Book Review ? The Black Swan by Nassim Nicholas Taleb

By Akhil Raj Gupta

Nassim Nicholas Taleb is probably one of the least misunderstood authors in the world, in spite of the incisiveness of his ideas or the depth of his knowledge. He is often pilloried by supposed ‘stalwarts’ of the economics and finance establishment whom he has relentlessly attacked for their ‘complex models based on faulty math.’ His magnum opus is the Black Swan, which is premised on what he calls the inductive fallacy or the turkey problem.

Consider the statement –

  1. All swans are white

Taleb argues that the above statement is fundamentally flawed because it disregards the probability of the extremely rare event i.e. the existence of a black swan. Any conclusion drawn from past data (when all swans were white) mistakes absence of evidence with evidence of absence. Moreover, any confirmation that is positive (For eg – The world is a safe place) is biased. We should rather attach more significance to what we don’t know rather than carry an ‘illusion of understanding’. For instance, if we were to spot a black swan or a swan of any other colour, we can make the following statement (and only that much) with certainty

2.   All swans are not white

In technical terms, he directs virulent criticism at any economic models that are based on the normal (or Gaussian) distribution. In a bell-curve stylized world, the probability of a rare event decreases at an increasing rate. For example – The jump in probability from a six sigma to a seven-sigma event is significantly larger than the gap between a five and a six-sigma event (sigma – standard deviation from the mean). If instead one were to assume a fractal distribution with the appropriate power law (statistical-self similarity), one would have a more realistic idea of how events in the real world work, thereby leading to better policy decisions.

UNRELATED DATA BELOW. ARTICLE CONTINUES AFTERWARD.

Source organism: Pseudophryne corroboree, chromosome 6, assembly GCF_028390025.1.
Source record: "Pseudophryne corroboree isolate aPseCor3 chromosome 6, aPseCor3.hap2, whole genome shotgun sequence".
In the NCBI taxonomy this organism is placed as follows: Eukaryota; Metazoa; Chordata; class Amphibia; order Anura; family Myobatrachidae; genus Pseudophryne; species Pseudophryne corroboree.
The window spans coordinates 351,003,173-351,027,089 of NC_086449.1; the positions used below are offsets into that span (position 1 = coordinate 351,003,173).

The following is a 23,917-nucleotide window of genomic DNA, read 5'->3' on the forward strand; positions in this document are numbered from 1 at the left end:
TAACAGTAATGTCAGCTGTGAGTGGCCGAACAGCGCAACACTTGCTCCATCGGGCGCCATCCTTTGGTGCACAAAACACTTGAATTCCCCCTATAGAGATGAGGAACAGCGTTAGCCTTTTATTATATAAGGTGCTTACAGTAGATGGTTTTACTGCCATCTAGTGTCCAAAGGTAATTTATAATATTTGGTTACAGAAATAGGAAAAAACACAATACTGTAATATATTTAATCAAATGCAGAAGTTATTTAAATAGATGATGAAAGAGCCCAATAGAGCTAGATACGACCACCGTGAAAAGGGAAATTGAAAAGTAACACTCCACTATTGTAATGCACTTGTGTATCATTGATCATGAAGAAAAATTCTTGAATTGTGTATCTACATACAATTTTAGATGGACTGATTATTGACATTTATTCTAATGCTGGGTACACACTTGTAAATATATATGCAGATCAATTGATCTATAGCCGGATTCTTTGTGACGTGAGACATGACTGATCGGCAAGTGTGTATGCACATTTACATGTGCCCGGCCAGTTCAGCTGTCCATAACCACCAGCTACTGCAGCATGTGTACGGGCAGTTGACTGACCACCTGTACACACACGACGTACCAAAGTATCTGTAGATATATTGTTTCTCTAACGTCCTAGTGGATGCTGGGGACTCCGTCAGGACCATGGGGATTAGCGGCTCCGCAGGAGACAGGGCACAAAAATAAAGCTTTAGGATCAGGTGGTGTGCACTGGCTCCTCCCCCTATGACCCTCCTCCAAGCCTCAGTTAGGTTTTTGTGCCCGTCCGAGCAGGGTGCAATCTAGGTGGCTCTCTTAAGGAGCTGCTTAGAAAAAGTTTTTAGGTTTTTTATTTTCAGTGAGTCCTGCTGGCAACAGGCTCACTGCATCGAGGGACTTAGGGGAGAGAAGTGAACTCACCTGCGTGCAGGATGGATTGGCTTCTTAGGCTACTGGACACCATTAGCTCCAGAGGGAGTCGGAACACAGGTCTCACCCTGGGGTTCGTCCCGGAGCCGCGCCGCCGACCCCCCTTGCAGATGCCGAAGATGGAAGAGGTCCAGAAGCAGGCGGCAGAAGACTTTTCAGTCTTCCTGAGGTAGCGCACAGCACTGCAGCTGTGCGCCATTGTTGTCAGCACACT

However all of this boils down to a higher-order problem of metaprobability. This implies that since we have not sampled all events in the world (and never will), any model must necessarily make an a priori assumption about how these events will be distributed. Therefore, we have to assign probabilities to probabilities and that is where one can go horribly wrong, whether normal or fractal. This scope for computation demarcates the fine line between risk and uncertainty.

Taleb therefore argues that economics mostly lies in the domain of uncertainty because rare events are by definition, incomputable. He advocates not only a richer understanding of randomness, but also the need to focus more on making our institutions (financial or otherwise) robust to these Black Swans. Why? Because economic phenomena lie in Extremistan (uncontrolled randomness) v/s physical phenomena that lie in Mediocristan (controlled randomness). If we were to place 100 of the richest people in the world in the same room, a majority of the wealth would still be concentrated in a handful of the super-rich. This skewness is not observed in the distribution of weight for example, as the heaviest person cannot account for more than a small proportion of the total.

[su_pullquote]It as a must-read for anybody who wants to understand how to live in a world that we don’t understand.[/su_pullquote]

As a writer, his style is extremely enjoyable and his ideas are interspersed with platitudes about his own experiences as a quantitative trader and innumerable philosophical references. I recommend it as a must-read for anybody who wants to understand how to live in a world that we don’t understand.

[su_divider style=”double”]So Marcos Rojo might have some explaining to do when wife Eugenia Lusardo asks why he quite is so excited in this Instagram post.[/su_divider]

Akhil is currently in his second year at college, pursuing a Bachelor of Arts degree in Economics (Hons) at Sri Ram College of Commerce, University of Delhi.